We were interested in understanding more about the education centres that exist where teachers can access resources to help them with lesson planning and materials for use in lessons.
There was to be an event at the Ekuphileni Primary School ( which is a little outside Durban) to officially launch their library. The Senior Manager for Library Services and Education Centres was going to be there so this was a great opportunity to meet with her and see another school in action.
We arrived and parked up on what is usually the school netball court.
I did find myself wondering how much time they spend retrieving the ball from down the hillside when the court is actually in use.
The school was better equipped and maintained than some others that we have seen but is built on a fairly steep hill which gives a lot of topographical challenges.
Round the back of one of the classrooms they had a large pile of car tyres that had been donated to them …
….which were being used around the site to build retaining walls, such as here where they are building a play area behind the new reception classroom…
… they are also used for decoration at the edges of their flower beds whose plants are donated by local nurseries. They don't help however to do anything for the problem of rain damage on a steeply sloping path.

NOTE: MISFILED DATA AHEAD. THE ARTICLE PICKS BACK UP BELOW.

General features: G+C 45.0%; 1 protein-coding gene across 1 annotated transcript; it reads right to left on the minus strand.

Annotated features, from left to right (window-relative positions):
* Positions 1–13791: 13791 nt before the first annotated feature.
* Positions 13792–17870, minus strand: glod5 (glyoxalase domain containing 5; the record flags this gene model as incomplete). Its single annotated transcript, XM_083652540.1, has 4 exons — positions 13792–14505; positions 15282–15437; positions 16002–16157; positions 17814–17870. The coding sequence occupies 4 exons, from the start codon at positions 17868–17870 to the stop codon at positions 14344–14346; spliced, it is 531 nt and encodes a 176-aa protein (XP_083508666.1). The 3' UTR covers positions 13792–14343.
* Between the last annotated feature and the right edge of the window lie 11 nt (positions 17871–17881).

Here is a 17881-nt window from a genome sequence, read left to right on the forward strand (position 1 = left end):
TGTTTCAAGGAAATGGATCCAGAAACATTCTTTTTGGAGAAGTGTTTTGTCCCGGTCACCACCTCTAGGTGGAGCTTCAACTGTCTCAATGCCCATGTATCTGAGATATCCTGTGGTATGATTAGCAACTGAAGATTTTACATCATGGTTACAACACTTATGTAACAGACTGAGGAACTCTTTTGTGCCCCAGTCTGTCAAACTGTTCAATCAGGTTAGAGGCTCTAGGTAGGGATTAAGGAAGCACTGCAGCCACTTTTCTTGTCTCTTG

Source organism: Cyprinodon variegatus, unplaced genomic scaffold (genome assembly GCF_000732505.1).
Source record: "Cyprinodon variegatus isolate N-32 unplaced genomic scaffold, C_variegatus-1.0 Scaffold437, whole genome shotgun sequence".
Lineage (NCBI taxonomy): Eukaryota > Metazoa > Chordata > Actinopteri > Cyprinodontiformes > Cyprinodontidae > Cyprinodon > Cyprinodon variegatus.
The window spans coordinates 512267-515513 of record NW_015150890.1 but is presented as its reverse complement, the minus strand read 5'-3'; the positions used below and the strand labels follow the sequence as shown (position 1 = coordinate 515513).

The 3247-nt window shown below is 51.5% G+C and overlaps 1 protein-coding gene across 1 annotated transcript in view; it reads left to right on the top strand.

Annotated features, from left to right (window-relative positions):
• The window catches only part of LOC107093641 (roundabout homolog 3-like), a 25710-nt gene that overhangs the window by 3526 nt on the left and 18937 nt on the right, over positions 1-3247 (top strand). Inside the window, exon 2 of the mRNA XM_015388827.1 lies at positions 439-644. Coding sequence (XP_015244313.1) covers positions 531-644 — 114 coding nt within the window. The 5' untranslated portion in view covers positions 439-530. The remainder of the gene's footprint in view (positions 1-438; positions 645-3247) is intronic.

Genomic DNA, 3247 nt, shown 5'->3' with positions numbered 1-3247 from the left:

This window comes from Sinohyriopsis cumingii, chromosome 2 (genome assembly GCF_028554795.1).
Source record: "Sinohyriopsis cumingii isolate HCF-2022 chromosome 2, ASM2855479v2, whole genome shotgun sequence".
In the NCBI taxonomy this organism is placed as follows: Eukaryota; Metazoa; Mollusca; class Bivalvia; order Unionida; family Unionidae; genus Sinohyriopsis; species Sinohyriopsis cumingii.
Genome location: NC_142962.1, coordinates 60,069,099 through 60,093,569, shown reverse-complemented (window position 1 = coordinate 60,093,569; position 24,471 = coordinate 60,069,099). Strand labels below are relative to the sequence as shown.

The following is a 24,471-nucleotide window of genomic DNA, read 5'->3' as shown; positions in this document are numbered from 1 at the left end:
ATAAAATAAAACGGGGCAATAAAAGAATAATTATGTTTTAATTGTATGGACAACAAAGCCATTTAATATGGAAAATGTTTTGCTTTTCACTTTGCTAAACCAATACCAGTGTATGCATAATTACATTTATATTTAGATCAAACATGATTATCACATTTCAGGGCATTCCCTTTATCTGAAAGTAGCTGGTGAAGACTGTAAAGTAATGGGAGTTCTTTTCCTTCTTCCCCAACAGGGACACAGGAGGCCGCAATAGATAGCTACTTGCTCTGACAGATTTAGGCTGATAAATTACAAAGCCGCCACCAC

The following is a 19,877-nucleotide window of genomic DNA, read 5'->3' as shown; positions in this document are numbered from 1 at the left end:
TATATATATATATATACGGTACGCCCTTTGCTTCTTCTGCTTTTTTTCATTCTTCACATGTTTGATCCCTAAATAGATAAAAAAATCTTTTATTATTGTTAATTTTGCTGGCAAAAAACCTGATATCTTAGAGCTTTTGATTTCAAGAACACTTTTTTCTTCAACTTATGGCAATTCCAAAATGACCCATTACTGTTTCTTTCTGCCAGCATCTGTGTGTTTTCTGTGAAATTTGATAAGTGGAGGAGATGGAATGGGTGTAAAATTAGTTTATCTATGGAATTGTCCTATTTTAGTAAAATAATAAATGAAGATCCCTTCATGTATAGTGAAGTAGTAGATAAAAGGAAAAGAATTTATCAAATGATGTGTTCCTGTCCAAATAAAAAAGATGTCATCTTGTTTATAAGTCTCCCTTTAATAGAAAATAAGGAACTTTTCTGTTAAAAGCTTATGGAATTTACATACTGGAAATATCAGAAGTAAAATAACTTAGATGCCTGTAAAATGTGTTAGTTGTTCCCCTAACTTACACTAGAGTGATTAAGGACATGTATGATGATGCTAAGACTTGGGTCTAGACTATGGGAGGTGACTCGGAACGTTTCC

In our meeting we learnt more about the 60 education centres that there are across the KwaZulu Natal province and how they can help to support teachers as well as individual learners and provide services to the broader community.
From the school we headed back into Durban to visit the KwaNdengezi Education Centre
As you can possibly tell from the photo this centre is based on a converted house. It was initially set up through collaboration between the local community and the Pinetown branch of the Rotary Club. We met the centre manager who gave us an overview of the impressive range of services that they provide from such a small site. They help to support the 9 schools in the local township providing access to books and a few computers ( though they lack any internet connectivity). Non fiction books are in a small library in the main building and fiction can be found in a "wendy house" in the grounds. As well as the centre staff they have a range of volunteers from the community who come in and assist.
They also have 3 converted shipping containers in the grounds which provide classroom space
To put it mildly they are not an optimal shape for teaching and I suspect liable to get rather hot but a good example of improvising and making good with what resources that can obtain.
It is very humbling to look round places such as this and hear them talk about the great things they are doing to support learning, working with what they have. I don't think we heard a single complaint about lack of facilities or resources during our visit just a clear vision of what they were doing and plans for how this could be built on in the future.